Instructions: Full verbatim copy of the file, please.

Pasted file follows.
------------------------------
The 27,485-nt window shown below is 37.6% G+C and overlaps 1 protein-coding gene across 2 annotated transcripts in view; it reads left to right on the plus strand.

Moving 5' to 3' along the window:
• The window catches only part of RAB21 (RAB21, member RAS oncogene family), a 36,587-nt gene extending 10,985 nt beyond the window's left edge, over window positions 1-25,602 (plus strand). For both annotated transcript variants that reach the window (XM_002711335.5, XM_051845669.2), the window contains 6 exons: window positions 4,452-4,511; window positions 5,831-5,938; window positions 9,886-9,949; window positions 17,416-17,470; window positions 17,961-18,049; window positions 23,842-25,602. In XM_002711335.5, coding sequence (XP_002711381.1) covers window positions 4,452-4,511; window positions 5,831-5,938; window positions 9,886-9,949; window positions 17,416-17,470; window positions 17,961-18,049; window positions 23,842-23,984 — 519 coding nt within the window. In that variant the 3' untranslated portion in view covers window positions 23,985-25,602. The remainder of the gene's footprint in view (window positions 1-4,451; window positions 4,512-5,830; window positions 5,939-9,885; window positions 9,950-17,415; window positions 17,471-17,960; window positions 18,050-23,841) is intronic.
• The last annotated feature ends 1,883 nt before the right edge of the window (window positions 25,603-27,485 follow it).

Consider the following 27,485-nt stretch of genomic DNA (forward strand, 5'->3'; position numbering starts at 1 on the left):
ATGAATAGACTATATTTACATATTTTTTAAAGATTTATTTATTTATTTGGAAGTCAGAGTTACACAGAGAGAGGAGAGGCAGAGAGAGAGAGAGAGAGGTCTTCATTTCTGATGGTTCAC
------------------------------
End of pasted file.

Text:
The 27,485-nt window shown below is 37.6% G+C and overlaps 1 protein-coding gene across 2 annotated transcripts in view; it reads left to right on the plus strand.

Moving 5' to 3' along the window:
• The window catches only part of RAB21 (RAB21, member RAS oncogene family), a 36,587-nt gene extending 10,985 nt beyond the window's left edge, over window positions 1-25,602 (plus strand). For both annotated transcript variants that reach the window (XM_002711335.5, XM_051845669.2), the window contains 6 exons: window positions 4,452-4,511; window positions 5,831-5,938; window positions 9,886-9,949; window positions 17,416-17,470; window positions 17,961-18,049; window positions 23,842-25,602. In XM_002711335.5, coding sequence (XP_002711381.1) covers window positions 4,452-4,511; window positions 5,831-5,938; window positions 9,886-9,949; window positions 17,416-17,470; window positions 17,961-18,049; window positions 23,842-23,984 — 519 coding nt within the window. In that variant the 3' untranslated portion in view covers window positions 23,985-25,602. The remainder of the gene's footprint in view (window positions 1-4,451; window positions 4,512-5,830; window positions 5,939-9,885; window positions 9,950-17,415; window positions 17,471-17,960; window positions 18,050-23,841) is intronic.
• The last annotated feature ends 1,883 nt before the right edge of the window (window positions 25,603-27,485 follow it).

Consider the following 27,485-nt stretch of genomic DNA (forward strand, 5'->3'; position numbering starts at 1 on the left):
ATGAATAGACTATATTTACATATTTTTTAAAGATTTATTTATTTATTTGGAAGTCAGAGTTACACAGAGAGAGGAGAGGCAGAGAGAGAGAGAGAGAGGTCTTCATTTCTGATGGTTCAC